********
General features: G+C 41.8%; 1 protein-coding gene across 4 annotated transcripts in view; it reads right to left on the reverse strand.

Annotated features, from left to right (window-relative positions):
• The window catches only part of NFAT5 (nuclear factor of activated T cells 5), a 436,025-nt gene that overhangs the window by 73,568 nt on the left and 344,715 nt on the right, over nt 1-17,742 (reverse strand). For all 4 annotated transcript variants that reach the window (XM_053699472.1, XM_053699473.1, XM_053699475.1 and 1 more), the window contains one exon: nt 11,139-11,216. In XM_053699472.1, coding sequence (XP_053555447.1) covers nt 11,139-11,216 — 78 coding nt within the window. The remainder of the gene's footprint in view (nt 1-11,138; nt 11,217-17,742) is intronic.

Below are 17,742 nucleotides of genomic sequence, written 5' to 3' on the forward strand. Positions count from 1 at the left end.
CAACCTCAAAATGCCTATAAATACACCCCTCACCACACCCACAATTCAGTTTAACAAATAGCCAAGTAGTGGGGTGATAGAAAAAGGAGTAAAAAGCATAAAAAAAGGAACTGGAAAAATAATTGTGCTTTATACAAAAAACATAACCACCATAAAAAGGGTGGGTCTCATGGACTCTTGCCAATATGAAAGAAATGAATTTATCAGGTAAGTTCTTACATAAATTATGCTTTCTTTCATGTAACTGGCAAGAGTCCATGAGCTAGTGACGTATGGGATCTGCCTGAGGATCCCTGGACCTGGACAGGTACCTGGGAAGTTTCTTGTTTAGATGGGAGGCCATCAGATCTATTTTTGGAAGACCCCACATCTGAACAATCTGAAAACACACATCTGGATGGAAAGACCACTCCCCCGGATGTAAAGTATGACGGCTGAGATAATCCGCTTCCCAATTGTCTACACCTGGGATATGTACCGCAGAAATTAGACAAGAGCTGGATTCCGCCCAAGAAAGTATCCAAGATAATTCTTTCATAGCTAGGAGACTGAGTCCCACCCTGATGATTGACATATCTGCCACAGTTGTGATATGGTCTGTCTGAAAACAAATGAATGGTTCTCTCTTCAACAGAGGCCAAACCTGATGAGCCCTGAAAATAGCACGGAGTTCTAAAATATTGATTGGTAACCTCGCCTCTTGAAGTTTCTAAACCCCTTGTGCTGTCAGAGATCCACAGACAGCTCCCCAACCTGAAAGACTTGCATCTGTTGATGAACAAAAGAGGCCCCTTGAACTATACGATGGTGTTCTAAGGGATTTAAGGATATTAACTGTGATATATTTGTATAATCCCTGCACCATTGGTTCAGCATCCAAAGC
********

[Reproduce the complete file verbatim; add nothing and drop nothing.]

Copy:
General features: G+C 41.8%; 1 protein-coding gene across 4 annotated transcripts in view; it reads right to left on the reverse strand.

Annotated features, from left to right (window-relative positions):
• The window catches only part of NFAT5 (nuclear factor of activated T cells 5), a 436,025-nt gene that overhangs the window by 73,568 nt on the left and 344,715 nt on the right, over nt 1-17,742 (reverse strand). For all 4 annotated transcript variants that reach the window (XM_053699472.1, XM_053699473.1, XM_053699475.1 and 1 more), the window contains one exon: nt 11,139-11,216. In XM_053699472.1, coding sequence (XP_053555447.1) covers nt 11,139-11,216 — 78 coding nt within the window. The remainder of the gene's footprint in view (nt 1-11,138; nt 11,217-17,742) is intronic.

Below are 17,742 nucleotides of genomic sequence, written 5' to 3' on the forward strand. Positions count from 1 at the left end.
CAACCTCAAAATGCCTATAAATACACCCCTCACCACACCCACAATTCAGTTTAACAAATAGCCAAGTAGTGGGGTGATAGAAAAAGGAGTAAAAAGCATAAAAAAAGGAACTGGAAAAATAATTGTGCTTTATACAAAAAACATAACCACCATAAAAAGGGTGGGTCTCATGGACTCTTGCCAATATGAAAGAAATGAATTTATCAGGTAAGTTCTTACATAAATTATGCTTTCTTTCATGTAACTGGCAAGAGTCCATGAGCTAGTGACGTATGGGATCTGCCTGAGGATCCCTGGACCTGGACAGGTACCTGGGAAGTTTCTTGTTTAGATGGGAGGCCATCAGATCTATTTTTGGAAGACCCCACATCTGAACAATCTGAAAACACACATCTGGATGGAAAGACCACTCCCCCGGATGTAAAGTATGACGGCTGAGATAATCCGCTTCCCAATTGTCTACACCTGGGATATGTACCGCAGAAATTAGACAAGAGCTGGATTCCGCCCAAGAAAGTATCCAAGATAATTCTTTCATAGCTAGGAGACTGAGTCCCACCCTGATGATTGACATATCTGCCACAGTTGTGATATGGTCTGTCTGAAAACAAATGAATGGTTCTCTCTTCAACAGAGGCCAAACCTGATGAGCCCTGAAAATAGCACGGAGTTCTAAAATATTGATTGGTAACCTCGCCTCTTGAAGTTTCTAAACCCCTTGTGCTGTCAGAGATCCACAGACAGCTCCCCAACCTGAAAGACTTGCATCTGTTGATGAACAAAAGAGGCCCCTTGAACTATACGATGGTGTTCTAAGGGATTTAAGGATATTAACTGTGATATATTTGTATAATCCCTGCACCATTGGTTCAGCATCCAAAGC